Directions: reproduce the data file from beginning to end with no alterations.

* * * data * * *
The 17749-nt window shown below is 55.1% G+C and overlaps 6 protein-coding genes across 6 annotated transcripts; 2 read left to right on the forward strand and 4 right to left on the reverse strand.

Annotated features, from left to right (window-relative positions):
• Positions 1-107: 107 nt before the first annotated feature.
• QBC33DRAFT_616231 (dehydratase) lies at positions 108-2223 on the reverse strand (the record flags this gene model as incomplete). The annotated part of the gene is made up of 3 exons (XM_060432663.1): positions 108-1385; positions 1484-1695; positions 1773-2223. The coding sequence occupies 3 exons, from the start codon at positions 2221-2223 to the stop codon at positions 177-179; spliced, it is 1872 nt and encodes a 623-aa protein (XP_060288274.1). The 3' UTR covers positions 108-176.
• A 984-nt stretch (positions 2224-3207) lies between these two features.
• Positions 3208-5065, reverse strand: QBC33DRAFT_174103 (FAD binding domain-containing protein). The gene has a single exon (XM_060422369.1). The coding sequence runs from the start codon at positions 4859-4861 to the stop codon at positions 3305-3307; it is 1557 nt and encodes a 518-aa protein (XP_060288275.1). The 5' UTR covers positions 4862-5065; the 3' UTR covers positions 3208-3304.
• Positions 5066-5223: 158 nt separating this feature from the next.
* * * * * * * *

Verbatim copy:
The 17749-nt window shown below is 55.1% G+C and overlaps 6 protein-coding genes across 6 annotated transcripts; 2 read left to right on the forward strand and 4 right to left on the reverse strand.

Annotated features, from left to right (window-relative positions):
• Positions 1-107: 107 nt before the first annotated feature.
• QBC33DRAFT_616231 (dehydratase) lies at positions 108-2223 on the reverse strand (the record flags this gene model as incomplete). The annotated part of the gene is made up of 3 exons (XM_060432663.1): positions 108-1385; positions 1484-1695; positions 1773-2223. The coding sequence occupies 3 exons, from the start codon at positions 2221-2223 to the stop codon at positions 177-179; spliced, it is 1872 nt and encodes a 623-aa protein (XP_060288274.1). The 3' UTR covers positions 108-176.
• A 984-nt stretch (positions 2224-3207) lies between these two features.
• Positions 3208-5065, reverse strand: QBC33DRAFT_174103 (FAD binding domain-containing protein). The gene has a single exon (XM_060422369.1). The coding sequence runs from the start codon at positions 4859-4861 to the stop codon at positions 3305-3307; it is 1557 nt and encodes a 518-aa protein (XP_060288275.1). The 5' UTR covers positions 4862-5065; the 3' UTR covers positions 3208-3304.
• Positions 5066-5223: 158 nt separating this feature from the next.